The complexity of the claim is also a common trigger to retaining a forensic accountant. Complexity may arise from the number of locations involved in the loss, the duration of the loss and partial recovery periods, the number of claimants involved (such as in the case of a product recall that may affect vendors both up- and downstream), or certain types of claims that require advanced modelling, projections and judgment on the loss measurement. Overlapping issues may exist, in which case the impact of the covered event may need separation from other unrelated, but contributing factors.

Something doesn't seem quite right


A forensic accountant may be brought in when things look normal on the surface but, upon further examination, something doesn't seem quite right. These may be claims where the numbers presented do not make sense given the context of the loss, or may be situations where fraudulent activity is ultimately discovered and it is beneficial to have an unbiased third party review the claim for independent analysis.

If involved early in the process, the forensic accountant can also help set a roadmap for the claim. This includes detailing all of the documents and information that will need to be presented for further analysis as the claim is developed and presented. Once the roadmap is established, the forensic accountant can step back from the process until the claim is presented for consideration, and he or she conducts an independent analysis.

Related: How do you prove a subrogation claim?

Employees working on a computer

(Photo: iStock)

Blending old and new processes


A number of changes are occurring in the insurance industry today. Many adjusters are nearing retirement, opening the field for a new workforce. Simultaneously, economic pressures are decreasing “office time” while technology is increasing and facilitating the amount of work done remotely. This dichotomy may result in less in-person training, on-the-job learning and mentoring than experienced by previous generations.

Related: Investigating the claims investigation

Technology is also impacting every aspect of the claims process, changing the way forensic accountants and claims managers work. What previously may have involved days of manually transcribing numbers from a ledger at the insured's facility can now be transmitted via email in a matter of seconds. As deadlines tighten, demand requires analysts to conduct their reviews much faster, reducing expected turnaround times and reporting in the claims process. It would not be surprising to see on-demand responsive modelling in the near future.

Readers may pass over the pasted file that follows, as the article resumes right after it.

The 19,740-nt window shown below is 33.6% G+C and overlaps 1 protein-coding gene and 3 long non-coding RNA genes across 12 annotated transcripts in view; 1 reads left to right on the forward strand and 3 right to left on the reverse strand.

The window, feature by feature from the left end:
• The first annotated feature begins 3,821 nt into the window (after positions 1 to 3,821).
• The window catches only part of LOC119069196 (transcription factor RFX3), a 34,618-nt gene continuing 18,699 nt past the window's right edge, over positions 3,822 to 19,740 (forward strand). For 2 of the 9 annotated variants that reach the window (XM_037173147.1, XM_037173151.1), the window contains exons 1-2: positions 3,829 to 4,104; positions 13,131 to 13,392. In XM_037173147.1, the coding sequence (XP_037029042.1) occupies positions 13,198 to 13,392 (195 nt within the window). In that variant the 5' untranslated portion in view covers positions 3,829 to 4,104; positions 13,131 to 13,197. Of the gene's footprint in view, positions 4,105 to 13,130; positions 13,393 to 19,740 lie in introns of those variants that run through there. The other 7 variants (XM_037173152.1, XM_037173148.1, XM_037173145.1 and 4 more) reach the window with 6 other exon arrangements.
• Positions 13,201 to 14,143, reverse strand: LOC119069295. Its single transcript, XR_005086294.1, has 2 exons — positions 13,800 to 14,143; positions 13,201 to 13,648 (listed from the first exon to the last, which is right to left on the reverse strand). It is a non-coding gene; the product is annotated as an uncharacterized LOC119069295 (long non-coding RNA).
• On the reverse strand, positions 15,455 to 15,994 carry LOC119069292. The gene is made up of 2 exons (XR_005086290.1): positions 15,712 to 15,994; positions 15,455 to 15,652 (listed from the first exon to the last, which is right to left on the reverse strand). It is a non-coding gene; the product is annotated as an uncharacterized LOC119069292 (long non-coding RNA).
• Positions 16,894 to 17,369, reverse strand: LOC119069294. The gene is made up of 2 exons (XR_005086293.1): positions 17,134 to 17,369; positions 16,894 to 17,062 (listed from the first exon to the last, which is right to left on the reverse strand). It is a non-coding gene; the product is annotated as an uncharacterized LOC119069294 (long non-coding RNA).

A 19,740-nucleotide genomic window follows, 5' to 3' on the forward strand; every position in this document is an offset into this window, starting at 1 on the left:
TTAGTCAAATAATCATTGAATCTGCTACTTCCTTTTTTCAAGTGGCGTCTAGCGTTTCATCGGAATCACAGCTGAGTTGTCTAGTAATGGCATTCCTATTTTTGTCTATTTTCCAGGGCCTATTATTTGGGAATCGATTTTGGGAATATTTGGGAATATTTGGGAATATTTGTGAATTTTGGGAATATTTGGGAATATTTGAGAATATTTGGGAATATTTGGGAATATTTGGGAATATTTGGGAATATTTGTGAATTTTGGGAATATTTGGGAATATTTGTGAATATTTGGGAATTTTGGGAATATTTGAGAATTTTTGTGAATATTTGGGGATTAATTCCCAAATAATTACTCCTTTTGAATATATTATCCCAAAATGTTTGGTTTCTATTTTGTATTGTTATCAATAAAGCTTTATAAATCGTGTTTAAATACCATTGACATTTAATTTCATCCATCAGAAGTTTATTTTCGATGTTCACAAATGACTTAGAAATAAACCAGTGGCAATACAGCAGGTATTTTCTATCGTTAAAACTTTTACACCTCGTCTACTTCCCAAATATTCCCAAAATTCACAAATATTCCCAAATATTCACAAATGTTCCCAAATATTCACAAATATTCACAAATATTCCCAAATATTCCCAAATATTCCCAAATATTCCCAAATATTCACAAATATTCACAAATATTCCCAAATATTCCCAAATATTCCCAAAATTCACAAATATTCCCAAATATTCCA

Key role for external, independent consultants


While some insurers are now increasing their in-house forensic accounting capabilities, there is still a key role for the external, independent forensic accounting consultant in the claims process. Partnering with in-house staff, external consultants can offer a deeper and broader understanding of the market in various industries that will factor into the claims analysis.

As resources are shifting and technology is changing the speed at which business is done, there is still an important place in the claims process for human interaction. The very heart of insurance is about protecting a person's livelihood from future loss. Successfully settling a claim goes beyond analyzing data and cutting a check. It involves navigating the emotions to get the insureds back to business as quickly as possible, which requires a personal touch to guide them through the claims process.

And those working in the insurance industry in the future can count on one thing, they will continue to see an ever-changing evolution as new advancements and technology meld with existing practices.

Steve Rosenthal (srosenthal@rgl.com) is a founding partner at RGL Forensics and a leader in the field of forensic accounting. Simon Oddy (soddy@rgl.com), a partner at RGL, quantifies large, complex losses in fraud and liability claims cases.